This illustrates the larger problem of the backlog in the VA. Everyone knows that there is a problem...VA must be held accountable here.
Daytona Beach, FL (PRWEB) March 06, 2014
According to a February 26, 2014 report on Fox News, employees of the Department of Veterans Affairs (VA) destroyed veterans’ medical files in an attempt to eliminate backlogged medical exam requests. Oliver Mitchell, a Marine veteran and former patient services assistant for the VA Greater Los Angeles Medical Center, claims that records were destroyed to reduce the backlog and correct efficiency issues. A February 26, 2014 blog post on the va.gov website disputes the allegation.
This comes on the heels of a January 7, 2014 CNN investigation that reported veterans died as a result of delayed or denied care at VA hospitals.
Matthew Hill, Veterans’ Disability Attorney and Board Member of the National Organization of Veterans’ Advocates, Inc. (NOVA), believes that stories like these deteriorate veterans’ trust in the government. While representing veterans, Hill has witnessed, first hand, the struggles and difficulties veterans face due to the VA appeals backlog. After spending years fighting the VA and seeing countless tricks, Hill said he would not be surprised to find there is some truth to the report that the Department of Veterans Affairs employees destroyed veterans’ medical records, effectively canceling backlogged exam requests. “The idea that veterans are treated as statistics and the VA is more interested in improving its numbers than improving veterans’ lives is despicable. VA must be held accountable here," said Hill.
Hill asserts that the VA is more interested in its statistics than helping the veterans who are in its care. “This illustrates the larger problem of the backlog in the VA,” said Hill. “Everyone knows that there is a problem. Veterans and veteran advocates like me see this as a problem about actual people whereas the VA sees this as a problem of numbers and publicity. It wants to fix its numbers, not help its veterans. It wants to fix its public image, not address the backlog to help veterans in a timely manner.”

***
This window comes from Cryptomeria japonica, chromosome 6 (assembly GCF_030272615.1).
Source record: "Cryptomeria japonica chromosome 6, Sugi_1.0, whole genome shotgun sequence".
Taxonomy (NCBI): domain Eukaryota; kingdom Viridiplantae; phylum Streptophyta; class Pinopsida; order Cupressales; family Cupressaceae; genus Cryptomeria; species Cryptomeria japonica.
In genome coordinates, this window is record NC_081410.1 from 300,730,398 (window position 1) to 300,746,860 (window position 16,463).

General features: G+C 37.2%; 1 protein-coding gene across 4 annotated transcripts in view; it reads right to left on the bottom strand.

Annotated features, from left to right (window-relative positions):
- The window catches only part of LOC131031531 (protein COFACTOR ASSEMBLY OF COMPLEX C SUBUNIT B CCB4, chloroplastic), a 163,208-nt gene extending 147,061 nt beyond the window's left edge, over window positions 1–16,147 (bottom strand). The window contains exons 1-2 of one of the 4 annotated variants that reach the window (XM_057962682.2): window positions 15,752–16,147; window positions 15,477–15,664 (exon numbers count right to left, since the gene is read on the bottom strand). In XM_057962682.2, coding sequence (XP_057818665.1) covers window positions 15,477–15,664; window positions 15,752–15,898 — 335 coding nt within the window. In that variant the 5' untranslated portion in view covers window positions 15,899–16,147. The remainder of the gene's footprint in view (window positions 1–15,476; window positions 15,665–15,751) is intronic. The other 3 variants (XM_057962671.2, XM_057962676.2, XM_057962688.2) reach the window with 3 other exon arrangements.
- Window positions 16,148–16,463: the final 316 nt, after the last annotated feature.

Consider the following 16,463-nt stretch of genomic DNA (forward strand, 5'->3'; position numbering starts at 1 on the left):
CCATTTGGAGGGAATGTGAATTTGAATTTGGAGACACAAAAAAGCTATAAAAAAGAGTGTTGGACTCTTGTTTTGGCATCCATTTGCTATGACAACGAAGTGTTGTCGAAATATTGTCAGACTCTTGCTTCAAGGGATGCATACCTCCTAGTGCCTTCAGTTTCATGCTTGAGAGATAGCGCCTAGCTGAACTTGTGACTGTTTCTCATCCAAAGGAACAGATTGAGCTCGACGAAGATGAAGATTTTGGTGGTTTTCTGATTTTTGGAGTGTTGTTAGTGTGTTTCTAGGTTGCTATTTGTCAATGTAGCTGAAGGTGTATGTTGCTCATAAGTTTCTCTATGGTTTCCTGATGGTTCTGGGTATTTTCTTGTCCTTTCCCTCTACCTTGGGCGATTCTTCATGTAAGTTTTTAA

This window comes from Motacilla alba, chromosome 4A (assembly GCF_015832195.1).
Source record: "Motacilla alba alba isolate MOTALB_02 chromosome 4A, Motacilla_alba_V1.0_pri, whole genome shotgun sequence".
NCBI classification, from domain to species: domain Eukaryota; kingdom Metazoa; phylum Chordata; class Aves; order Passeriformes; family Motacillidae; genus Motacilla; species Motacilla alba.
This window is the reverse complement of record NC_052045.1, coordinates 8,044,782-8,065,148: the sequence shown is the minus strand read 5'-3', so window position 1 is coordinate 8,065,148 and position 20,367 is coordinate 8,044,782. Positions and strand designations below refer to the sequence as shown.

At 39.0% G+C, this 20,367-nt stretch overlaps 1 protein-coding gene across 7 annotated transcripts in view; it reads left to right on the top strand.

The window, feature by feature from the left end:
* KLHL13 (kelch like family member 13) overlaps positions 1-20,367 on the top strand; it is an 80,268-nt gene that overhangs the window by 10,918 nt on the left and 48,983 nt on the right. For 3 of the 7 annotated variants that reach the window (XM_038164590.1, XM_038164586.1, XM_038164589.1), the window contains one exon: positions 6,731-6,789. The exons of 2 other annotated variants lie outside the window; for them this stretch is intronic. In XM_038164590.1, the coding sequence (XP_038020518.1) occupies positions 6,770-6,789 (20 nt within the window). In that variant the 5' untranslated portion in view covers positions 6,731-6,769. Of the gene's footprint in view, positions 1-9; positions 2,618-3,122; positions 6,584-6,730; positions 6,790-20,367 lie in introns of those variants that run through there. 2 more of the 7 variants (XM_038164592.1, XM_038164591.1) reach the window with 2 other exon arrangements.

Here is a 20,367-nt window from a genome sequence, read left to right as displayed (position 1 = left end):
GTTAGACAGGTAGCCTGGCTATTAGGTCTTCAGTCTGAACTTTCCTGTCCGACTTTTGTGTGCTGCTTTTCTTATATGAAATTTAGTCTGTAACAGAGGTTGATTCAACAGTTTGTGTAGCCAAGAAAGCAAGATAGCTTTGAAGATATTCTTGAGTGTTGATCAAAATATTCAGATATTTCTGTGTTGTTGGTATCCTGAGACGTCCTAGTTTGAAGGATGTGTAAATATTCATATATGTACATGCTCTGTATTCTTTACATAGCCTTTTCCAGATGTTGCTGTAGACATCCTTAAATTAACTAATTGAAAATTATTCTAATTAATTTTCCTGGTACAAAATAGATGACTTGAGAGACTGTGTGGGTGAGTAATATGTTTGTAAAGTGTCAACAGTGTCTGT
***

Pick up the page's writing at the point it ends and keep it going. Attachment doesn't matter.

Hill encourages veterans to write their congressmen and women and demand an inquiry into the report of destroyed veterans’ medical records.
NOVA is a not for profit 501(c)(6) educational membership organization incorporated in the District of Columbia in 1993. NOVA represents nearly 500 attorneys and agents assisting tens of thousands of our nation's military veterans, their widows and their families obtain VA benefits. NOVA members represent veterans before all levels of VA's disability claim process and the organization is a strong voice in support of legislation that helps veterans receive the benefits they deserve. In 2000, the U.S. Court of Appeals for Veterans Claims recognized NOVA's work on behalf of veterans with the Hart T. Mankin Distinguished Service Award.
Matthew Hill is on the board of NOVA and a managing partner at Hill & Ponton, specializing in Veterans Disability Law. He is a member of the Florida Bar Association, Orange County Bar Association and American Bar Association. For more information about Hill's views on the VA and reports of destroyed veterans’ medical records, please contact Hill & Ponton at 1-888-477-2363 or info(at)hillandponton(dot)com